12 August 2011
Adverse legislation never seems to die. Take AB 934 (Feuer) for example. The bill died on the Assembly floor on a vote of 13-49. The author needed a minimum of 41 votes. The bill sought to invalidate two recent appellate court decisions and assure local government that they can enforce laws relating to tenant harassment eviction, termination or anything that relates to a rental contract.
The decisions of the court that would have been reversed:
1. Feldman v. 1100 Park Lane Associates was written by Presiding Justice Anthony Kline. In this decision, the court held that if a landlord is sued for tenant harassment for the service of a 3-day notice to pay, the landlord is allowed to require the tenant to show early on if the tenant has facts to justify a judgment in the tenant's favor.
2. Action Apartment Association v. City of Santa Monica was written by Justice Carlos Moreno. It maintained the core principle of protecting a litigant's access to the courts, known as "litigation privilege."
The Feldman case is significant in its own right because of a growing and demonstrated interest by cities to adopt and enforce tenant harassment ordinances. Tenant harassment ordinances focus on the manner and content of how, when and why a landlord would contact any tenant for just about any reason.
The Action case is extremely important as well. Without it, local governments would be able to prosecute landlords by filing lawsuits against them prior to the filing of any unlawful detainer action or during the unlawful detainer actions. Cities and counties would not need to wait for the landlord to prevail.
Litigation privilege is a term that states that a plaintiff cannot be sued for filing a lawsuit except that the plaintiff can be sued for malicious prosecution and the defendant (city or county) is to show a resolution in the underlying lawsuit favorable to the defendant (like a dismissal or a judgment in the tenant's favor).
The interesting part of the Action case is the City of Santa Monica, in its oral arguments to the Supreme Court, stated that even if the landlord prevailed in the unlawful detainer action the city should still be able to prosecute the landlord because a favorable decision in the action does not negate the fact that at the time the landlords filed the lawsuit, he or she lacked the requisite knowledge or belief of the facts of law. (In other words, there is no litigation privilege and therefore there is no protection from prosecution for filing a lawsuit, even if the landlord wins the UD lawsuit!)
In the end, the City of Santa Monica maintained that there should be no litigation privilege and therefore no constitutional protection for petitioning government.
Now, why do I raise the terms of AB 934 again? Because Feuer recently was made aware of Wallace v. McCubbin, a case before the first appellate district in San Francisco that addresses an anti- SLAPP lawsuit (suits that are designed to "harass" those who wish to initiate a lawsuit where those lawsuits have "minimal merit").
I can assure you, the issues raised in AB 934 will now have a new life as a result of the Wallace case. Feuer may even try to amend the bill before the end of the 2011 legislative session.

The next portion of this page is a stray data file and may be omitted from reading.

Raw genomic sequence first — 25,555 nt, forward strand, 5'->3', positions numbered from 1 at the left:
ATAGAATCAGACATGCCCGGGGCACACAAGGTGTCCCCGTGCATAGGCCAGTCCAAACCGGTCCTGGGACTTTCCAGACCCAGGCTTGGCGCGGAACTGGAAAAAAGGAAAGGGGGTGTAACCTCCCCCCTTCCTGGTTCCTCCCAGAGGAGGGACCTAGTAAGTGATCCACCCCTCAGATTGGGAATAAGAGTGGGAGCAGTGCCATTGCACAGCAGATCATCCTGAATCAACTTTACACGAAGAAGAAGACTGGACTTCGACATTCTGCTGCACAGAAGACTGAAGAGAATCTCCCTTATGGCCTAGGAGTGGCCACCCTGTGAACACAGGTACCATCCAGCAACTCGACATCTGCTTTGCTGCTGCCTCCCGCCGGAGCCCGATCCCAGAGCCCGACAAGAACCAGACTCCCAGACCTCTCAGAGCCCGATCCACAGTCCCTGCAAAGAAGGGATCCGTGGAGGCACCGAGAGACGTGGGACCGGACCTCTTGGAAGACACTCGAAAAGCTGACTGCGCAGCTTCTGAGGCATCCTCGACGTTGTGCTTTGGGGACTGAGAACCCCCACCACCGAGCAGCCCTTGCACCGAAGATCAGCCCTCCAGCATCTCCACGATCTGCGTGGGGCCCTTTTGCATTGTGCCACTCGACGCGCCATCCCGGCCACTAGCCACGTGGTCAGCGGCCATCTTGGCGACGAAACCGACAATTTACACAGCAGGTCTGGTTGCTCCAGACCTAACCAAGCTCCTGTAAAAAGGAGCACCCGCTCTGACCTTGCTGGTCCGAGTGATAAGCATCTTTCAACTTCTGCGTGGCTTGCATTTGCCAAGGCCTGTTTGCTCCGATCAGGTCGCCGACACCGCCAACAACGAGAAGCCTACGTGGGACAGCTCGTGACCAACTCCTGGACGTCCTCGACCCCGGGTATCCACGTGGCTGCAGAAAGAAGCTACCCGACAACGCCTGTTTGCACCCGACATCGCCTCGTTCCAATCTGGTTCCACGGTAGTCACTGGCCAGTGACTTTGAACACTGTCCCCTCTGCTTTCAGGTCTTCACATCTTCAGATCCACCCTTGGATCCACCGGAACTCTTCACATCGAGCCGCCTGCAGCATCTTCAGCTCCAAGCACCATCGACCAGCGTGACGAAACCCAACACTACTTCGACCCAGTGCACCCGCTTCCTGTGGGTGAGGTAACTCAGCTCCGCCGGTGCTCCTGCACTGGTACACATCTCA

3. SB 337 (Kehoe), a bill that provides that landlords may not prohibit any tenant from posting or displaying certain signs, is continuing to move through the Legislation, but not without significant amendments.
As introduced, we would have lost all jurisdiction of where and when a tenant could display or post non-commercial signs. Due to our opposition, joined by the Apartment Association of Orange County, East Bay Rental Housing Association, San Francisco Association of Realtors and the San Joaquin County Rental Property Association, we were successful in obtaining language that does not change the law. The ACLU, sponsors at that time, sought a substantial expansion of the law.
Senator Kehoe's bill proposes to change the law concerning the posting or displaying of any political sign on the rented property. At one time the bill would have permitted the tenant to place the political sign anywhere on the property—even areas that he or she was not renting. The author agreed to amend the bill at our request to limit the placement of the signs on the rented property. Political signs are for an election of a candidate to public office, initiative, recall, public board or referendum. They will only be permitted to be displayed on the window of a multi-family unit or anywhere on a single-family property.
Tenants could not violate the laws governing the posting or display of signs. Objectionable signs that are prohibited by law, the time periods in which the signs could be posted, and size of signs are generally regulated by local zoning ordinances.
However, should a city or county fail to regulate the signs in this regard, the bill preempts local laws as to the size of each sign (six square feet), and states that the signs could not be displayed longer than 30 days prior to the election and 15 days following the election or vote.
Our amendments have assured regulation of the size of each sign, that we may adopt rules concerning placement, approval of location etc. I can assure you that should the bill be signed into law, our rental and lease agreements will devote a separate section on political signs.
Note to sponsors and supporters of SB 337: be careful of what you wish for!